After the deadliest gun attack in modern U.S. history left 59 dead and hundreds injured in Las Vegas, White House Press Secretary Sarah Sanders, both Nevada senators, and many of their peers on the Hill took to Twitter to express—with some variation—that their “thoughts and prayers” were with the victims. Their use of the platitude, or a derivative, was not without precedent: Since the start of the legislative session on January 4, 1995, the Congressional Record identifies some 4,139 instances in which a congressperson took to the Senate or House floor to express their “thoughts and prayers.” Given that the House has averaged 138 days in session a year and the Senate 162 since 2001, this equates to close to one “thoughts and prayers” entered into the record per workday on the Hill.
Some congresspeople, notably Connecticut Senator Chris Murphy, took offense to this outpouring. Echoing the sentiment expressed by President Barack Obama in 2015 that “thoughts and prayers [were] not enough” after a mass shooting in Oregon—a claim which itself echoed the appeals of many after the 2012 Sandy Hook shooting and, in turn, those of still others after the 2007 Virginia Tech massacre, ad infinitum—Murphy tweeted, “To my colleagues: Your cowardice to act cannot be whitewashed by thoughts and prayers. None of this ends unless we do something to stop it.”
Academic research indicates that the “thoughts and prayers” response is a uniquely American phenomenon—in Norway, by contrast, political elites’ reactions to the 2011 mass shooting of a summer camp centered not around spiritual engagement but appealing to social cohesion and collective action. Mass gun violence is also a uniquely American phenomenon, so it is self-evident that our platitude fails to prevent tragedy. One might wonder why “thoughts and prayers” has not worn out its use.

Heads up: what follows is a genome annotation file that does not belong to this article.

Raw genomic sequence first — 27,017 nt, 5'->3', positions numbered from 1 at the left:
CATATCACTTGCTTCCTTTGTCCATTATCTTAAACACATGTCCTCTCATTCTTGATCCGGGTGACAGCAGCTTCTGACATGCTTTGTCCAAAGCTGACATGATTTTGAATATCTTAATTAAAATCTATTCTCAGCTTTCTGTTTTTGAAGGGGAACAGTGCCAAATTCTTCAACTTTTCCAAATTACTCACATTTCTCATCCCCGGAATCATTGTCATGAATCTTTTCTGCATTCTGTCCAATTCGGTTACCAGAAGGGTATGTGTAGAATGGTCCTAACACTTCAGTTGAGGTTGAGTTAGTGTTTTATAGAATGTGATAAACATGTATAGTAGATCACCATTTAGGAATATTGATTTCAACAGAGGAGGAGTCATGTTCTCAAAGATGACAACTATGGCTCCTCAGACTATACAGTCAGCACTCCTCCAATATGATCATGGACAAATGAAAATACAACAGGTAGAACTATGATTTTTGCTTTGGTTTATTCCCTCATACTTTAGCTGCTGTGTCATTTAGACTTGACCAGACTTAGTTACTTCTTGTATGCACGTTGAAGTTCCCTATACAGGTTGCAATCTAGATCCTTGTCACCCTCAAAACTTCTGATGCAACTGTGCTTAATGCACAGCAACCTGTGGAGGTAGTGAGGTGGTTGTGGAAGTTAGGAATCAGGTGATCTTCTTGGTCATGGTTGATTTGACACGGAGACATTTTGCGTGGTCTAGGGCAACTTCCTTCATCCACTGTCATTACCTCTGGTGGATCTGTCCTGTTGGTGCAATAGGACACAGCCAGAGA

Part of the platitude’s persistence relates to the fact that “thoughts and prayers,” as an all-encompassing and simple phrase, is easily articulated in a state of shock when other words are hard to come by. For the religious and for the many atheists who do partake in prayer, the response of prayer after tragedy is intuitive. Experiencing shock, according to Kevin Ladd, a coauthor of The Psychology of Prayer: a Scientific Approach and a professor at Indiana University South Bend, takes away the breath and limits the range of speech responses. “Most immediate expressions of tragedy are monosyllabic,” Ladd told me. “We still are not sure what type of language will allow us to interpret what has taken place, so we default back to the most central practices for us. Prayer steps in and fills a void—creates a common kind of language.”
For those that aren’t religious and do not pray, according to Ladd, the first half of “thoughts and prayers” offers a secularized alternative—much like “happy holidays” is to “merry Christmas.” It allows participation in the same communal ritual, which can compel a sense of social cohesion.
Recent history has shown that, in practice, prayer has not been followed up by policy action.